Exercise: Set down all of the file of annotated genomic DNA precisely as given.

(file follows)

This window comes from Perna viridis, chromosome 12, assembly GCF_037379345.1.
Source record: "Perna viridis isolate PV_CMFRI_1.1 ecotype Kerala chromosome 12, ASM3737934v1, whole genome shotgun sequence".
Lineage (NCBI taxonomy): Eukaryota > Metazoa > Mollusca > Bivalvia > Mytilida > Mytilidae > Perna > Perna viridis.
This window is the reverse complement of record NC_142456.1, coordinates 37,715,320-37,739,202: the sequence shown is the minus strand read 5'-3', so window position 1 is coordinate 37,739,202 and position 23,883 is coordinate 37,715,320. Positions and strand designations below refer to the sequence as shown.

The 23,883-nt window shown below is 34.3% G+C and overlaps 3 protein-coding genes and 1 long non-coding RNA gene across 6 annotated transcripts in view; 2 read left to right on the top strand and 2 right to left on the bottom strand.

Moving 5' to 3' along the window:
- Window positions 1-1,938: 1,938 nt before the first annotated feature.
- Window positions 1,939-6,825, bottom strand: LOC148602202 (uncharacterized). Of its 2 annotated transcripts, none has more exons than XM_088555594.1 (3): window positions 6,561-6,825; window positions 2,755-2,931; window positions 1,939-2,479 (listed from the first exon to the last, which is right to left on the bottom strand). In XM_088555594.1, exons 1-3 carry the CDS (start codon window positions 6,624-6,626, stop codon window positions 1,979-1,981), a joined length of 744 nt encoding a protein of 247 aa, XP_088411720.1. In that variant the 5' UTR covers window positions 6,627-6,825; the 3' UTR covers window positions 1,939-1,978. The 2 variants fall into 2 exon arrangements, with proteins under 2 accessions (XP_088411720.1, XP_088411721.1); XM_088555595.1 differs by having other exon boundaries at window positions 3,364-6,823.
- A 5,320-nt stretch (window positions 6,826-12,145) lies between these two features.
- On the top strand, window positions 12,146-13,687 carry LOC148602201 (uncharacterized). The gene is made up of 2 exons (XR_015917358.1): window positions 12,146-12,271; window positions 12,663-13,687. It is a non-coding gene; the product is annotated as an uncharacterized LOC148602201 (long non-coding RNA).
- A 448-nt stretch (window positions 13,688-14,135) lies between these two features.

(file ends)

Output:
This window comes from Perna viridis, chromosome 12, assembly GCF_037379345.1.
Source record: "Perna viridis isolate PV_CMFRI_1.1 ecotype Kerala chromosome 12, ASM3737934v1, whole genome shotgun sequence".
Lineage (NCBI taxonomy): Eukaryota > Metazoa > Mollusca > Bivalvia > Mytilida > Mytilidae > Perna > Perna viridis.
This window is the reverse complement of record NC_142456.1, coordinates 37,715,320-37,739,202: the sequence shown is the minus strand read 5'-3', so window position 1 is coordinate 37,739,202 and position 23,883 is coordinate 37,715,320. Positions and strand designations below refer to the sequence as shown.

The 23,883-nt window shown below is 34.3% G+C and overlaps 3 protein-coding genes and 1 long non-coding RNA gene across 6 annotated transcripts in view; 2 read left to right on the top strand and 2 right to left on the bottom strand.

Moving 5' to 3' along the window:
- Window positions 1-1,938: 1,938 nt before the first annotated feature.
- Window positions 1,939-6,825, bottom strand: LOC148602202 (uncharacterized). Of its 2 annotated transcripts, none has more exons than XM_088555594.1 (3): window positions 6,561-6,825; window positions 2,755-2,931; window positions 1,939-2,479 (listed from the first exon to the last, which is right to left on the bottom strand). In XM_088555594.1, exons 1-3 carry the CDS (start codon window positions 6,624-6,626, stop codon window positions 1,979-1,981), a joined length of 744 nt encoding a protein of 247 aa, XP_088411720.1. In that variant the 5' UTR covers window positions 6,627-6,825; the 3' UTR covers window positions 1,939-1,978. The 2 variants fall into 2 exon arrangements, with proteins under 2 accessions (XP_088411720.1, XP_088411721.1); XM_088555595.1 differs by having other exon boundaries at window positions 3,364-6,823.
- A 5,320-nt stretch (window positions 6,826-12,145) lies between these two features.
- On the top strand, window positions 12,146-13,687 carry LOC148602201 (uncharacterized). The gene is made up of 2 exons (XR_015917358.1): window positions 12,146-12,271; window positions 12,663-13,687. It is a non-coding gene; the product is annotated as an uncharacterized LOC148602201 (long non-coding RNA).
- A 448-nt stretch (window positions 13,688-14,135) lies between these two features.